Empowering Students Through Intrinsic Motivation
Over the last few weeks I’ve been stunned at the ways in which our students exhibit a command over their learning in so many environments. In many cases, I forgot that I was watching or listening to young learners, and rather, I felt that I was in the presence of those who had already mastered specific skills and competencies. What struck me most was the ownership students had of their learning, and it was evident that they had a purpose for learning that was their own. I witnessed this not only in their passion for the content, but in their command of it, and most importantly, in their ability, as “experts”, to teach me. Their embrace of the content made it apparent that their motivation for mastery was not linked to extrinsic factors, but rather to their intrinsic desire and drive.
Intrinsic motivation in students relies on some of the same factors that influence their sense of belonging, such as autonomy and agency. In addition to those, a studentʻs ability to “attach meaning to their work and to persist in the face of challenges” are key elements to being motivated from within (Intrinsically Motivated, Harvard Graduate School of Education, September 11, 2016). The notion of “purpose” is apparent when students see the clear benefits of learning something. When learning has clear personal resonance for students, when it is tied to their altruistic intentions or solutions they seek, when it is tied to a contribution that they want to make, “they view their academic work as more meaningful and beneficial [and} this enhances students’ persistence, leading them to process the information more deeply” (Students With a Bigger Purpose Stay Motivated, Digital Promise).
With a strong sense of personal purpose, studentsʻ efforts towards mastery become organic. They begin to approach learning metacognitively – they build the ability to monitor their own learning because they have every interest in measuring their progress towards their purpose. They internalize markers of progress towards the level of competency they seek to accomplish their objectives. This lies at the root of self-efficacy and a studentʻs belief in their ability to achieve their goals.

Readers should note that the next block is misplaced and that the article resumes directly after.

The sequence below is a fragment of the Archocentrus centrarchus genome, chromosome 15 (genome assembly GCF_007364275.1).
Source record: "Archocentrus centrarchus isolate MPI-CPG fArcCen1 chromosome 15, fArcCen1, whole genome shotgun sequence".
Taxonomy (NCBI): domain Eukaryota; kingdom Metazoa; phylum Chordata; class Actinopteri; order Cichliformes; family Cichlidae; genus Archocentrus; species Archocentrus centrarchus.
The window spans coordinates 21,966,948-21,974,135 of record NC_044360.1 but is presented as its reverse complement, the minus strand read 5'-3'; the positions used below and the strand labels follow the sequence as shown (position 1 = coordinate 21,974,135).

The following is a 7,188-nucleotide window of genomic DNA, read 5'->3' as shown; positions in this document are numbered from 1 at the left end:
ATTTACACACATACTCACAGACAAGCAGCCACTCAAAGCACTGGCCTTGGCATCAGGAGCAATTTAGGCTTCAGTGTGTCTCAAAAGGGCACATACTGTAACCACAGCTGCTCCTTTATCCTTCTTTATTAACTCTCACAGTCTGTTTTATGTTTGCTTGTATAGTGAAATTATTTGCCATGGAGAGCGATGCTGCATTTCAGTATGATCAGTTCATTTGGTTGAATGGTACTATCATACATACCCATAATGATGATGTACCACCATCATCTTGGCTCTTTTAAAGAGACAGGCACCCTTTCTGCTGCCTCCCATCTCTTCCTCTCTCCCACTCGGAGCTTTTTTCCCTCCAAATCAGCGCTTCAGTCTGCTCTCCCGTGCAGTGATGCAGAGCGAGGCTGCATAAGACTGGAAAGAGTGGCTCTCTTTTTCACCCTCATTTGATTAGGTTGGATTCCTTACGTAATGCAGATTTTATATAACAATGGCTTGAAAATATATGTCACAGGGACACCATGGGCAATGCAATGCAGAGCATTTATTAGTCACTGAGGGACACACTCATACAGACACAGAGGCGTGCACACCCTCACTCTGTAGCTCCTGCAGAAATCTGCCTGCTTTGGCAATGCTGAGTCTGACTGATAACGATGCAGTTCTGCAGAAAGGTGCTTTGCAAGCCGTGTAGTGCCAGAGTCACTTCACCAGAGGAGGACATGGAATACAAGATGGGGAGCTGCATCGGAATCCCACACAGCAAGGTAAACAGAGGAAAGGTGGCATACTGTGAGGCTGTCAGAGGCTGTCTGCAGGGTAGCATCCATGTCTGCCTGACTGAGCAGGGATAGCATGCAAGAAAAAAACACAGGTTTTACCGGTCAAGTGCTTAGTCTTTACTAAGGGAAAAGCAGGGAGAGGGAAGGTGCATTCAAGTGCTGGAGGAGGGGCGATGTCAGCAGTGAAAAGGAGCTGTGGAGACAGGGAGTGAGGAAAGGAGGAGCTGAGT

The views that I have had on our students reflect that belief even when faced with high challenge - actually, especially in the presence of high challenge. This has been evident in performances, presentations, panels, and classroom work that simulates work done by content experts. It is their strong sense of purpose coupled with their belief in their own capacity that fuels them toward amazing contributions and challenges in our classrooms, the community, and beyond.
Students need to be challenged by schoolwork and know that expectations are high, but they also need a sense of competence — a feeling that they are equipped to meet these challenges and standards. Studies have shown that once students perceive themselves as competent in learning class material, they develop more intrinsic learning motives, even in the face of obstacles.
- Teachers can cultivate competence by introducing activities that are optimally challenging.
- Teachers can provide noncritical feedback, along with information on how to master the task.
- For instance, Callahan asks his students to identify challenging vocabulary words they’ve encountered in their coursework. Next, he presents effective strategies for using flashcards to learn vocabulary. Students then practice in the classroom and at home, and they are tested on the strategy, rather than on whether they were able to memorize a long list of words.
“My goal is to give them the tools to be competent — not just tell them ‘nice job,’” he says. “I want to show them how to learn so that they can demonstrate competence.”
Developed by University of Texas-Austin psychology professor David Yeager, purpose for learning teaches students to learn with the goal of making a broader, positive impact on the world. For example, students can set goals such as, “gain skills I can use in a job to help others,” and learn material to “become an educated citizen that can contribute to society.” They can then connect these aims with self-focused goals, such as expanding their knowledge of the world or becoming critical thinkers. Doing this encourages students to develop an internal drive, or intrinsic motivation, for learning, and find meaning in mundane schoolwork
Research shows that and gain better recall of material (3).
Purpose for learning interventions also work because they are aligned with students’ learning needs. All students, especially adolescents, benefit from having a sense of belonging (6), autonomy in learning (7), and intrinsic motives to learn (6,8)– all of which are keys to student motivation.
Mastery goals focus on learning new material and skills, while performance goals focus on achieving tangible outcomes such as grades or awards. Research has found that when students set mastery goals, as opposed to performance goals, they have better learning outcomes and are more likely to develop self-regulated learning skills and positive classroom behaviors.